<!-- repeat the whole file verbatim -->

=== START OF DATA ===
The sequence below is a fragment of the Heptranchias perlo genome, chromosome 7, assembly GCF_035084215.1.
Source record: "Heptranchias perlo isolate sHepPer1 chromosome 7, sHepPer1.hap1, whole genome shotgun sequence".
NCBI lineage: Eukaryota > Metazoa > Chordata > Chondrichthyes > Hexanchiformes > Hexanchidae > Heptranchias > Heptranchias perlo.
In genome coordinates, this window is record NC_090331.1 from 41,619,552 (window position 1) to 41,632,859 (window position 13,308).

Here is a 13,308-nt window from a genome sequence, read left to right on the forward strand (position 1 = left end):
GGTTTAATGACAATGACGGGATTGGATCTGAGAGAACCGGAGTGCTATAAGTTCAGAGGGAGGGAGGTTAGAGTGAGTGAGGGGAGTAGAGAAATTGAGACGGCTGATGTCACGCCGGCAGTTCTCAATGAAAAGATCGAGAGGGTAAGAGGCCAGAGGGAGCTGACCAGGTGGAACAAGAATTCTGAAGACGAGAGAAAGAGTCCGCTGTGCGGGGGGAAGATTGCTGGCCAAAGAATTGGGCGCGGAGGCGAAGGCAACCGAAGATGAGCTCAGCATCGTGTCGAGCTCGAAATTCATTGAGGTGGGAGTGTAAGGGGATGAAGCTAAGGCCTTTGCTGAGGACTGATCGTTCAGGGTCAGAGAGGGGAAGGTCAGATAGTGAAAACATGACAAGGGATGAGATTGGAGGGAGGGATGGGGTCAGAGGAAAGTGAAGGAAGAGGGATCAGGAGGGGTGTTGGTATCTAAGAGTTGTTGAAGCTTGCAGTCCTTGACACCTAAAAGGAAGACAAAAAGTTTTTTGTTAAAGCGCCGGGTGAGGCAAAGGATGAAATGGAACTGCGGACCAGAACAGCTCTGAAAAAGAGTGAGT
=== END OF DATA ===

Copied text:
The sequence below is a fragment of the Heptranchias perlo genome, chromosome 7, assembly GCF_035084215.1.
Source record: "Heptranchias perlo isolate sHepPer1 chromosome 7, sHepPer1.hap1, whole genome shotgun sequence".
NCBI lineage: Eukaryota > Metazoa > Chordata > Chondrichthyes > Hexanchiformes > Hexanchidae > Heptranchias > Heptranchias perlo.
In genome coordinates, this window is record NC_090331.1 from 41,619,552 (window position 1) to 41,632,859 (window position 13,308).

Here is a 13,308-nt window from a genome sequence, read left to right on the forward strand (position 1 = left end):
GGTTTAATGACAATGACGGGATTGGATCTGAGAGAACCGGAGTGCTATAAGTTCAGAGGGAGGGAGGTTAGAGTGAGTGAGGGGAGTAGAGAAATTGAGACGGCTGATGTCACGCCGGCAGTTCTCAATGAAAAGATCGAGAGGGTAAGAGGCCAGAGGGAGCTGACCAGGTGGAACAAGAATTCTGAAGACGAGAGAAAGAGTCCGCTGTGCGGGGGGAAGATTGCTGGCCAAAGAATTGGGCGCGGAGGCGAAGGCAACCGAAGATGAGCTCAGCATCGTGTCGAGCTCGAAATTCATTGAGGTGGGAGTGTAAGGGGATGAAGCTAAGGCCTTTGCTGAGGACTGATCGTTCAGGGTCAGAGAGGGGAAGGTCAGATAGTGAAAACATGACAAGGGATGAGATTGGAGGGAGGGATGGGGTCAGAGGAAAGTGAAGGAAGAGGGATCAGGAGGGGTGTTGGTATCTAAGAGTTGTTGAAGCTTGCAGTCCTTGACACCTAAAAGGAAGACAAAAAGTTTTTTGTTAAAGCGCCGGGTGAGGCAAAGGATGAAATGGAACTGCGGACCAGAACAGCTCTGAAAAAGAGTGAGT